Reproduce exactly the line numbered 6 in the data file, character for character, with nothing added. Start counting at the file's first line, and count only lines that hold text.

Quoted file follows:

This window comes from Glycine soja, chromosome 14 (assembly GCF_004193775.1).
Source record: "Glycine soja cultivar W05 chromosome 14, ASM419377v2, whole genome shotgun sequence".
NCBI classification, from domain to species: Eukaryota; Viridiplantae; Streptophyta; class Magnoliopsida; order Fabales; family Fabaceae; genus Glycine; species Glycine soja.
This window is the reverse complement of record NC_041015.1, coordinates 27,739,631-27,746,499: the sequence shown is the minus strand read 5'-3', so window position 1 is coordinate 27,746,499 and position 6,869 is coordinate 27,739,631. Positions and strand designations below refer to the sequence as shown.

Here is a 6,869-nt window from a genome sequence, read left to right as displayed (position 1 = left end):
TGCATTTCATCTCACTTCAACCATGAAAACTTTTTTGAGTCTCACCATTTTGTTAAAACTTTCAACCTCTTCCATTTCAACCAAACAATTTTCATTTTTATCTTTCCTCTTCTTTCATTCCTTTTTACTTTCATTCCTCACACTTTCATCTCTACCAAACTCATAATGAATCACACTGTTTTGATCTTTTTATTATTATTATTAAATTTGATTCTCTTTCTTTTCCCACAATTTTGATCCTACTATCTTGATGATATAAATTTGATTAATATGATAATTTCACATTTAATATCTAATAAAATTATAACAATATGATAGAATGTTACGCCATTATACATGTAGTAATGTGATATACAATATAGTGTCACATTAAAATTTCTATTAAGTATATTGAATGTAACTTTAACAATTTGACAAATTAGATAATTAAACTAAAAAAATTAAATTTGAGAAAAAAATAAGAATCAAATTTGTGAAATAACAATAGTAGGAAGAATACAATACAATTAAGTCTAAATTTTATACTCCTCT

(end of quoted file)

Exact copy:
TGCATTTCATCTCACTTCAACCATGAAAACTTTTTTGAGTCTCACCATTTTGTTAAAACTTTCAACCTCTTCCATTTCAACCAAACAATTTTCATTTTTATCTTTCCTCTTCTTTCATTCCTTTTTACTTTCATTCCTCACACTTTCATCTCTACCAAACTCATAATGAATCACACTGTTTTGATCTTTTTATTATTATTATTAAATTTGATTCTCTTTCTTTTCCCACAATTTTGATCCTACTATCTTGATGATATAAATTTGATTAATATGATAATTTCACATTTAATATCTAATAAAATTATAACAATATGATAGAATGTTACGCCATTATACATGTAGTAATGTGATATACAATATAGTGTCACATTAAAATTTCTATTAAGTATATTGAATGTAACTTTAACAATTTGACAAATTAGATAATTAAACTAAAAAAATTAAATTTGAGAAAAAAATAAGAATCAAATTTGTGAAATAACAATAGTAGGAAGAATACAATACAATTAAGTCTAAATTTTATACTCCTCT